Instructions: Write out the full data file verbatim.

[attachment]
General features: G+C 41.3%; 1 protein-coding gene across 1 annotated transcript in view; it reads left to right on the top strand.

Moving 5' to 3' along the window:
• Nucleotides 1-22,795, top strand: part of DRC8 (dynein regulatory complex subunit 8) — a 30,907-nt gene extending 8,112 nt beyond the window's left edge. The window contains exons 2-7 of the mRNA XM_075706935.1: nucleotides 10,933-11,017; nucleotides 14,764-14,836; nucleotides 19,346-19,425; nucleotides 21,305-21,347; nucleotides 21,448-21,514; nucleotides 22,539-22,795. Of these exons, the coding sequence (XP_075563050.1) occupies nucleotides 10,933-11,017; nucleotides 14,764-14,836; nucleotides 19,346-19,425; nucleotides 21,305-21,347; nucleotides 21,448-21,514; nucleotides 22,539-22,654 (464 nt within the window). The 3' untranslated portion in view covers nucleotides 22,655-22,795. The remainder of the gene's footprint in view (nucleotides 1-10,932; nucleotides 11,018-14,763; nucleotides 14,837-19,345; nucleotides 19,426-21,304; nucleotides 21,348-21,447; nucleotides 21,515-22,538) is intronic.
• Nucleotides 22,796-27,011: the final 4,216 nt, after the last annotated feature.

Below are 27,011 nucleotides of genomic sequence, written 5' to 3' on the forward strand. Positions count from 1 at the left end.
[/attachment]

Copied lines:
General features: G+C 41.3%; 1 protein-coding gene across 1 annotated transcript in view; it reads left to right on the top strand.

Moving 5' to 3' along the window:
• Nucleotides 1-22,795, top strand: part of DRC8 (dynein regulatory complex subunit 8) — a 30,907-nt gene extending 8,112 nt beyond the window's left edge. The window contains exons 2-7 of the mRNA XM_075706935.1: nucleotides 10,933-11,017; nucleotides 14,764-14,836; nucleotides 19,346-19,425; nucleotides 21,305-21,347; nucleotides 21,448-21,514; nucleotides 22,539-22,795. Of these exons, the coding sequence (XP_075563050.1) occupies nucleotides 10,933-11,017; nucleotides 14,764-14,836; nucleotides 19,346-19,425; nucleotides 21,305-21,347; nucleotides 21,448-21,514; nucleotides 22,539-22,654 (464 nt within the window). The 3' untranslated portion in view covers nucleotides 22,655-22,795. The remainder of the gene's footprint in view (nucleotides 1-10,932; nucleotides 11,018-14,763; nucleotides 14,837-19,345; nucleotides 19,426-21,304; nucleotides 21,348-21,447; nucleotides 21,515-22,538) is intronic.
• Nucleotides 22,796-27,011: the final 4,216 nt, after the last annotated feature.

Below are 27,011 nucleotides of genomic sequence, written 5' to 3' on the forward strand. Positions count from 1 at the left end.